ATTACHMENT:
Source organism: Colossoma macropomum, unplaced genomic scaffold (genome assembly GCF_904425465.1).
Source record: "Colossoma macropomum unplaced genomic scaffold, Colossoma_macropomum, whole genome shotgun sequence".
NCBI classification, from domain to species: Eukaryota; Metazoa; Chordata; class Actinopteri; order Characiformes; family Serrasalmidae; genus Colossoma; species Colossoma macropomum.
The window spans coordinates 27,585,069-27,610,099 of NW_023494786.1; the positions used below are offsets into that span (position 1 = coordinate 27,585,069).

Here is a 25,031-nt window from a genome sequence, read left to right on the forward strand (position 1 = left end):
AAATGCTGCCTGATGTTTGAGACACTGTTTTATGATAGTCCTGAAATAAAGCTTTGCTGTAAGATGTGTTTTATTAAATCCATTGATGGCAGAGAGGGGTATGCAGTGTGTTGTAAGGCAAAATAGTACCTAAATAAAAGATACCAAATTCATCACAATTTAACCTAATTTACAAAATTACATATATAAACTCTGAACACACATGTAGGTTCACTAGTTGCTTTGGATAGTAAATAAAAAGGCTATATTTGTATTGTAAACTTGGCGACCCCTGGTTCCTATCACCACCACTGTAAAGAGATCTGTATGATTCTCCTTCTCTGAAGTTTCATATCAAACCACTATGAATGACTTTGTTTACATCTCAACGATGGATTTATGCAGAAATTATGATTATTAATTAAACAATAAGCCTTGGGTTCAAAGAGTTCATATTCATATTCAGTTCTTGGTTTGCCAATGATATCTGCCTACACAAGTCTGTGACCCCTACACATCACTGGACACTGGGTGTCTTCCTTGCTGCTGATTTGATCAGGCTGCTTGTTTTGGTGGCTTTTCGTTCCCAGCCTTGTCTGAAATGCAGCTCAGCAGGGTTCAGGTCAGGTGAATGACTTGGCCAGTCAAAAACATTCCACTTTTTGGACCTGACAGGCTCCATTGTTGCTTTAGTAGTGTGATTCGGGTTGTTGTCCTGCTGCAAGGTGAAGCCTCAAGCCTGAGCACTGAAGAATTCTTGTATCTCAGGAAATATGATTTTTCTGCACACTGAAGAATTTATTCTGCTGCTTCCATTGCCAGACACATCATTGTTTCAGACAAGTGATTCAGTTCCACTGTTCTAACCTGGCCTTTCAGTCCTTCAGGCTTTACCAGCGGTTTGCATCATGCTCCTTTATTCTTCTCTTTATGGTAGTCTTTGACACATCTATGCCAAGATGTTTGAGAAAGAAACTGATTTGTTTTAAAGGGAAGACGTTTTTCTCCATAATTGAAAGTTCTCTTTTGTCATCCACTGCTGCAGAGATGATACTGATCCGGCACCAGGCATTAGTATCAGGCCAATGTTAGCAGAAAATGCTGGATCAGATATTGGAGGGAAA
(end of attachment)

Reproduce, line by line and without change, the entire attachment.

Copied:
Source organism: Colossoma macropomum, unplaced genomic scaffold (genome assembly GCF_904425465.1).
Source record: "Colossoma macropomum unplaced genomic scaffold, Colossoma_macropomum, whole genome shotgun sequence".
NCBI classification, from domain to species: Eukaryota; Metazoa; Chordata; class Actinopteri; order Characiformes; family Serrasalmidae; genus Colossoma; species Colossoma macropomum.
The window spans coordinates 27,585,069-27,610,099 of NW_023494786.1; the positions used below are offsets into that span (position 1 = coordinate 27,585,069).

Here is a 25,031-nt window from a genome sequence, read left to right on the forward strand (position 1 = left end):
AAATGCTGCCTGATGTTTGAGACACTGTTTTATGATAGTCCTGAAATAAAGCTTTGCTGTAAGATGTGTTTTATTAAATCCATTGATGGCAGAGAGGGGTATGCAGTGTGTTGTAAGGCAAAATAGTACCTAAATAAAAGATACCAAATTCATCACAATTTAACCTAATTTACAAAATTACATATATAAACTCTGAACACACATGTAGGTTCACTAGTTGCTTTGGATAGTAAATAAAAAGGCTATATTTGTATTGTAAACTTGGCGACCCCTGGTTCCTATCACCACCACTGTAAAGAGATCTGTATGATTCTCCTTCTCTGAAGTTTCATATCAAACCACTATGAATGACTTTGTTTACATCTCAACGATGGATTTATGCAGAAATTATGATTATTAATTAAACAATAAGCCTTGGGTTCAAAGAGTTCATATTCATATTCAGTTCTTGGTTTGCCAATGATATCTGCCTACACAAGTCTGTGACCCCTACACATCACTGGACACTGGGTGTCTTCCTTGCTGCTGATTTGATCAGGCTGCTTGTTTTGGTGGCTTTTCGTTCCCAGCCTTGTCTGAAATGCAGCTCAGCAGGGTTCAGGTCAGGTGAATGACTTGGCCAGTCAAAAACATTCCACTTTTTGGACCTGACAGGCTCCATTGTTGCTTTAGTAGTGTGATTCGGGTTGTTGTCCTGCTGCAAGGTGAAGCCTCAAGCCTGAGCACTGAAGAATTCTTGTATCTCAGGAAATATGATTTTTCTGCACACTGAAGAATTTATTCTGCTGCTTCCATTGCCAGACACATCATTGTTTCAGACAAGTGATTCAGTTCCACTGTTCTAACCTGGCCTTTCAGTCCTTCAGGCTTTACCAGCGGTTTGCATCATGCTCCTTTATTCTTCTCTTTATGGTAGTCTTTGACACATCTATGCCAAGATGTTTGAGAAAGAAACTGATTTGTTTTAAAGGGAAGACGTTTTTCTCCATAATTGAAAGTTCTCTTTTGTCATCCACTGCTGCAGAGATGATACTGATCCGGCACCAGGCATTAGTATCAGGCCAATGTTAGCAGAAAATGCTGGATCAGATATTGGAGGGAAA